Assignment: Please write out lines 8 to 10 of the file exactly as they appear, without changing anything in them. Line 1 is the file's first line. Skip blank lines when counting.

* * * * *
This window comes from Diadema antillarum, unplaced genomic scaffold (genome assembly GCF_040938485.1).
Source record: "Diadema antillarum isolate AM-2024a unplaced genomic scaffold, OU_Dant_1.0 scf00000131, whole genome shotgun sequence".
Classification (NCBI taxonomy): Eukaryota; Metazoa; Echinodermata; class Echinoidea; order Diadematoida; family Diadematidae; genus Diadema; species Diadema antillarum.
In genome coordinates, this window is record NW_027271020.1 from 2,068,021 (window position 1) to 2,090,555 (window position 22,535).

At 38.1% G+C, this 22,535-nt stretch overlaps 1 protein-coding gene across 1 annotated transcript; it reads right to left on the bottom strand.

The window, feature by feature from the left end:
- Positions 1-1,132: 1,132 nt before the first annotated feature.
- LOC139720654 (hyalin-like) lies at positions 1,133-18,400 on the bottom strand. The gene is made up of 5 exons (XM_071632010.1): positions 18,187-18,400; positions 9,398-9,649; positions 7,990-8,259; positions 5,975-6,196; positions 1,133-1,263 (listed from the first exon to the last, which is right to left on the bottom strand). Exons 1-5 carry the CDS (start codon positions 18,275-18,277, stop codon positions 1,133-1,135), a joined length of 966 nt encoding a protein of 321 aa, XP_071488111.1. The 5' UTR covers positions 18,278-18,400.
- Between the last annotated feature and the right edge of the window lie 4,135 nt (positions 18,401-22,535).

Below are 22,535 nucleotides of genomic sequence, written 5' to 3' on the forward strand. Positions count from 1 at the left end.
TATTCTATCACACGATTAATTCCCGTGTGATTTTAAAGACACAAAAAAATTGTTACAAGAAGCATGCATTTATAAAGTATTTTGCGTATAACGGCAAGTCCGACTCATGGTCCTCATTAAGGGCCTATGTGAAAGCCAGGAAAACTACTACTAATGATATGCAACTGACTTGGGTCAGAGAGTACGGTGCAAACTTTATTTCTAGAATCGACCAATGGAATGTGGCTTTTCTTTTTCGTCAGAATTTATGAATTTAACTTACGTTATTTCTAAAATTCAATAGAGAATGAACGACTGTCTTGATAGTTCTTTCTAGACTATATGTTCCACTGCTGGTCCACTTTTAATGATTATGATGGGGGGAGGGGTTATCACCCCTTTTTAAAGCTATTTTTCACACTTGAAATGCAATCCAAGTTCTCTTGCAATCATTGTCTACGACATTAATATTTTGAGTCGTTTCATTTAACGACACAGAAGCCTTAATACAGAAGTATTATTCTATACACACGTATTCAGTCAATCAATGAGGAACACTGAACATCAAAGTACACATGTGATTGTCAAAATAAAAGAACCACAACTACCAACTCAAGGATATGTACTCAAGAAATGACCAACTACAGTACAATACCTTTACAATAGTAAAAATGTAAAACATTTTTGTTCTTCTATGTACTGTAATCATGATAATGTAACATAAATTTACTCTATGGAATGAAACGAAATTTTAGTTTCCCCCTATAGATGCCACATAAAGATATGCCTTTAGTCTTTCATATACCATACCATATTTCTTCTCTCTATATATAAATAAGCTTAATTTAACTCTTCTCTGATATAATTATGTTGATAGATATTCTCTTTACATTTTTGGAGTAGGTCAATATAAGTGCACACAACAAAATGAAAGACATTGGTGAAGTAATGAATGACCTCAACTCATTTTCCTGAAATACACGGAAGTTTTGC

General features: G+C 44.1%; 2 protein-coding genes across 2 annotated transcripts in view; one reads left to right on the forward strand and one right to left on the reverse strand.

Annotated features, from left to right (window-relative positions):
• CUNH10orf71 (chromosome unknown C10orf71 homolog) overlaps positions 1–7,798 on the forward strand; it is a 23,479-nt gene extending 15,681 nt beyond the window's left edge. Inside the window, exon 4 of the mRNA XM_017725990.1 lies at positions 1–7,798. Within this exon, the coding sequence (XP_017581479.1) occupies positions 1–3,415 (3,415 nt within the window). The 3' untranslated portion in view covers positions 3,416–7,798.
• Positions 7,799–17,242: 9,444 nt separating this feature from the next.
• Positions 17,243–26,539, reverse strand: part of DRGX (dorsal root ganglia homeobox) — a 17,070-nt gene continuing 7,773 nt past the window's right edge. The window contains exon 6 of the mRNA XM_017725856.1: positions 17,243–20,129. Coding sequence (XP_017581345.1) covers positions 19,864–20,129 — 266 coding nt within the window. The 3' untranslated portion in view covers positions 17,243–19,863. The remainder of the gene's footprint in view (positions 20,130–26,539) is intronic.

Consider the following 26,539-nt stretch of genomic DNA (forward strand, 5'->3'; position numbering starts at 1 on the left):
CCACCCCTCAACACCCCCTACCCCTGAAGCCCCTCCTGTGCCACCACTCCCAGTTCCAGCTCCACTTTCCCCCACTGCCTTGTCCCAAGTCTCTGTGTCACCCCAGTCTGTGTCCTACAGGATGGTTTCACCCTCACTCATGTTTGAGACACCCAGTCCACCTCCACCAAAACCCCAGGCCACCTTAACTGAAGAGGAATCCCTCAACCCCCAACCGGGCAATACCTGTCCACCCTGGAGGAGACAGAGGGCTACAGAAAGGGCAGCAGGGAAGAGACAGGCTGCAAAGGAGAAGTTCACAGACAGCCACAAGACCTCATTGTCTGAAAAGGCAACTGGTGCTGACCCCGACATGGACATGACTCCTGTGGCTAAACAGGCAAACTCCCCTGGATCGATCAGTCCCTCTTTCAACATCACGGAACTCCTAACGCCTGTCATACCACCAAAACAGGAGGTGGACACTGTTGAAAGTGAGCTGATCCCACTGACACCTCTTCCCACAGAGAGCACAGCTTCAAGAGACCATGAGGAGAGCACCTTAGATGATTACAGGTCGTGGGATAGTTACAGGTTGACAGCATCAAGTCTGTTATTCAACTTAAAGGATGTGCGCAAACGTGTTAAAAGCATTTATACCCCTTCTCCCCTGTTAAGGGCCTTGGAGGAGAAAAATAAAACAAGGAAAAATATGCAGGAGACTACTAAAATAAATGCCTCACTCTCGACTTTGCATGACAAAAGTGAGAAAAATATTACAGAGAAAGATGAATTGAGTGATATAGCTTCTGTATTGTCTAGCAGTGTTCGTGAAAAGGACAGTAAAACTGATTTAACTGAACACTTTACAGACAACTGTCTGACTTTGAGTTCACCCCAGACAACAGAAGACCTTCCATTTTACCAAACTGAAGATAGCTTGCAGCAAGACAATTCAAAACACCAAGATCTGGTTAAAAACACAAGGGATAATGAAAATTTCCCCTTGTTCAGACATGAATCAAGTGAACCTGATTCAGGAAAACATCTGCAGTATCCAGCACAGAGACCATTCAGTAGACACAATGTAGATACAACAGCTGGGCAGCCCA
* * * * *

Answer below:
- LOC139720654 (hyalin-like) lies at positions 1,133-18,400 on the bottom strand. The gene is made up of 5 exons (XM_071632010.1): positions 18,187-18,400; positions 9,398-9,649; positions 7,990-8,259; positions 5,975-6,196; positions 1,133-1,263 (listed from the first exon to the last, which is right to left on the bottom strand). Exons 1-5 carry the CDS (start codon positions 18,275-18,277, stop codon positions 1,133-1,135), a joined length of 966 nt encoding a protein of 321 aa, XP_071488111.1. The 5' UTR covers positions 18,278-18,400.
- Between the last annotated feature and the right edge of the window lie 4,135 nt (positions 18,401-22,535).

Below are 22,535 nucleotides of genomic sequence, written 5' to 3' on the forward strand. Positions count from 1 at the left end.